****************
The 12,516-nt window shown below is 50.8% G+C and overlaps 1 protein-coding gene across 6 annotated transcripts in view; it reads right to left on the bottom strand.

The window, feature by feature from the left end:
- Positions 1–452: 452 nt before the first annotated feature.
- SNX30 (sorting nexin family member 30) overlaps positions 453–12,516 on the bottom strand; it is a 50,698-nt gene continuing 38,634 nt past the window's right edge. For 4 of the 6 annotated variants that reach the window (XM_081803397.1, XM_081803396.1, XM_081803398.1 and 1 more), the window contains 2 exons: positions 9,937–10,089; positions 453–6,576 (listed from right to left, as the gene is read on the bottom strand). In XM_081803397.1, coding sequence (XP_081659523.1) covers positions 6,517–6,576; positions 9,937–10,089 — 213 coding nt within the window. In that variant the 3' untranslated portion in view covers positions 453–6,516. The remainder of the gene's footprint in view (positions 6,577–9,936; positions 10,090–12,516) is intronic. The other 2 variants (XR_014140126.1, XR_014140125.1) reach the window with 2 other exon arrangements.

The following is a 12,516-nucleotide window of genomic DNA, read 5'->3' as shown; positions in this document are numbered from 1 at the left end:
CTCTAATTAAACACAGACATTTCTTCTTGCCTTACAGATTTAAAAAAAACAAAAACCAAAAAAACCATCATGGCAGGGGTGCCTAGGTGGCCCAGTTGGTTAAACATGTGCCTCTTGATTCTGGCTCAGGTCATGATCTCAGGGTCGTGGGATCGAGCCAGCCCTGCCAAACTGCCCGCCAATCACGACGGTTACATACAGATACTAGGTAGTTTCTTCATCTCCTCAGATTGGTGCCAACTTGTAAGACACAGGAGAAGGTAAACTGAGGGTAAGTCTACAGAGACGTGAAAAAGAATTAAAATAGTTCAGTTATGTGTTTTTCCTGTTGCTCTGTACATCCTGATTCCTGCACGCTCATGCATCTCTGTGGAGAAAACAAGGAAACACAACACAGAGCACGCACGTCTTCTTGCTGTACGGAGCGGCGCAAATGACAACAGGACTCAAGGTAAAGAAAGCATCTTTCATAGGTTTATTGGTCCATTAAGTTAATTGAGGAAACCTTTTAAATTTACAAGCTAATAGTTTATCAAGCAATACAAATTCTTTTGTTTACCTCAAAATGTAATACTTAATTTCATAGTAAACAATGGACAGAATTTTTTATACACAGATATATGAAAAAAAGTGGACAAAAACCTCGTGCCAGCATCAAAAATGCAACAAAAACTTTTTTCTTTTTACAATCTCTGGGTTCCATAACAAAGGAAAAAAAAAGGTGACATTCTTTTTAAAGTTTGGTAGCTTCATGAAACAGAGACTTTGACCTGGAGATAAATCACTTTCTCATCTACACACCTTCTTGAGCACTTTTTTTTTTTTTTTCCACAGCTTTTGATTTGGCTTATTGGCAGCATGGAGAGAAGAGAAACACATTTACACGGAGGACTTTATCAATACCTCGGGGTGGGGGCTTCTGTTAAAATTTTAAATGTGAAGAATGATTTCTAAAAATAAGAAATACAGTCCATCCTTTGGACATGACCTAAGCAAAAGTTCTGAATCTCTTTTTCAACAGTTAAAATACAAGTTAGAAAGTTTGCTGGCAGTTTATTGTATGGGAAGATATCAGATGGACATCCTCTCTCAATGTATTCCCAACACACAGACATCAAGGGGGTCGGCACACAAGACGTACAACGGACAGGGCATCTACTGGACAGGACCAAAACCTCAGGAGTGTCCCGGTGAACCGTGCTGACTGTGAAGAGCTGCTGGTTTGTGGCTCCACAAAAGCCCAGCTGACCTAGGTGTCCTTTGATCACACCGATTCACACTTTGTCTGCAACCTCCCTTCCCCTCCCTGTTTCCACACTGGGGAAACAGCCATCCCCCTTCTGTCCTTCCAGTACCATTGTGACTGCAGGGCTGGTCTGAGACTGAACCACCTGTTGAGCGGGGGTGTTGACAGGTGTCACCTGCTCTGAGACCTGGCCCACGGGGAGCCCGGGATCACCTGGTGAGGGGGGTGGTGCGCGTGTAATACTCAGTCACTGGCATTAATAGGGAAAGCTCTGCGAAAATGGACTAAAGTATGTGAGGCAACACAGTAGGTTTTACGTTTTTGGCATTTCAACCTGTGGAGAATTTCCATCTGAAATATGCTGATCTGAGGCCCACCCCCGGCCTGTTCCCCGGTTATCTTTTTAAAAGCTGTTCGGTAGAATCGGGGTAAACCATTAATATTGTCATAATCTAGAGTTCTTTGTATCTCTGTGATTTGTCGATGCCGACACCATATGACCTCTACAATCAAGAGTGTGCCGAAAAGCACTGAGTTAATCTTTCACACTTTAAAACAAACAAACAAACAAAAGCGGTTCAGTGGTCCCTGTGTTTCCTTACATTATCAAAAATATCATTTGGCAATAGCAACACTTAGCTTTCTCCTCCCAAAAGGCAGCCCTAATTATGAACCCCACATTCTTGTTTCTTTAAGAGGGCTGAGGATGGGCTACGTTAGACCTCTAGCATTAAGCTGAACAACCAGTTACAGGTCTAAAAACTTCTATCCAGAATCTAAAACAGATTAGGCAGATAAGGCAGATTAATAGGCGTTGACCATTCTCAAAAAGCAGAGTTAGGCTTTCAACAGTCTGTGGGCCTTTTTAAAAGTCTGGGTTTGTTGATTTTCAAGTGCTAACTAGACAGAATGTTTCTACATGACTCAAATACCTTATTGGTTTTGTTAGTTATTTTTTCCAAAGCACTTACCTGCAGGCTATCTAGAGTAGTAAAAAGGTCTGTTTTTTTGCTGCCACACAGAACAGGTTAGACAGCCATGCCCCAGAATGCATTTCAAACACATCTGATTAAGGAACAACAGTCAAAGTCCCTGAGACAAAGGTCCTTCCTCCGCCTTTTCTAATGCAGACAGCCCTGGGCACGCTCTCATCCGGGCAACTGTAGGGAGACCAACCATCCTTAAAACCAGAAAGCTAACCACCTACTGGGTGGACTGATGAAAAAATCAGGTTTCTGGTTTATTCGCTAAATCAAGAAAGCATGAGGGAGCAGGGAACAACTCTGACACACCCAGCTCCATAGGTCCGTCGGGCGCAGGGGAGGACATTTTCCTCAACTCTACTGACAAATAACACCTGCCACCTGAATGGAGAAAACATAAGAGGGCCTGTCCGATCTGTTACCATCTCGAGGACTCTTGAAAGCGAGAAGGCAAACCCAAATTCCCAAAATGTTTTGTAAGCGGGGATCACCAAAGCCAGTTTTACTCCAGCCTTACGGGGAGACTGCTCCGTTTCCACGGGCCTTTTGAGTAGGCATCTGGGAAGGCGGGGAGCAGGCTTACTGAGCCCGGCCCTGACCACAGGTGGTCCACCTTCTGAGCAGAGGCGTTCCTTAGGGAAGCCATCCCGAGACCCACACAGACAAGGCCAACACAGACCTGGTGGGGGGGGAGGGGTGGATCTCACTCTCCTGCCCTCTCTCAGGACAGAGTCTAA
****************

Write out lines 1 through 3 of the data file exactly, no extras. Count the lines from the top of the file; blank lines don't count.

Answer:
The 12,516-nt window shown below is 50.8% G+C and overlaps 1 protein-coding gene across 6 annotated transcripts in view; it reads right to left on the bottom strand.

The window, feature by feature from the left end:
- Positions 1–452: 452 nt before the first annotated feature.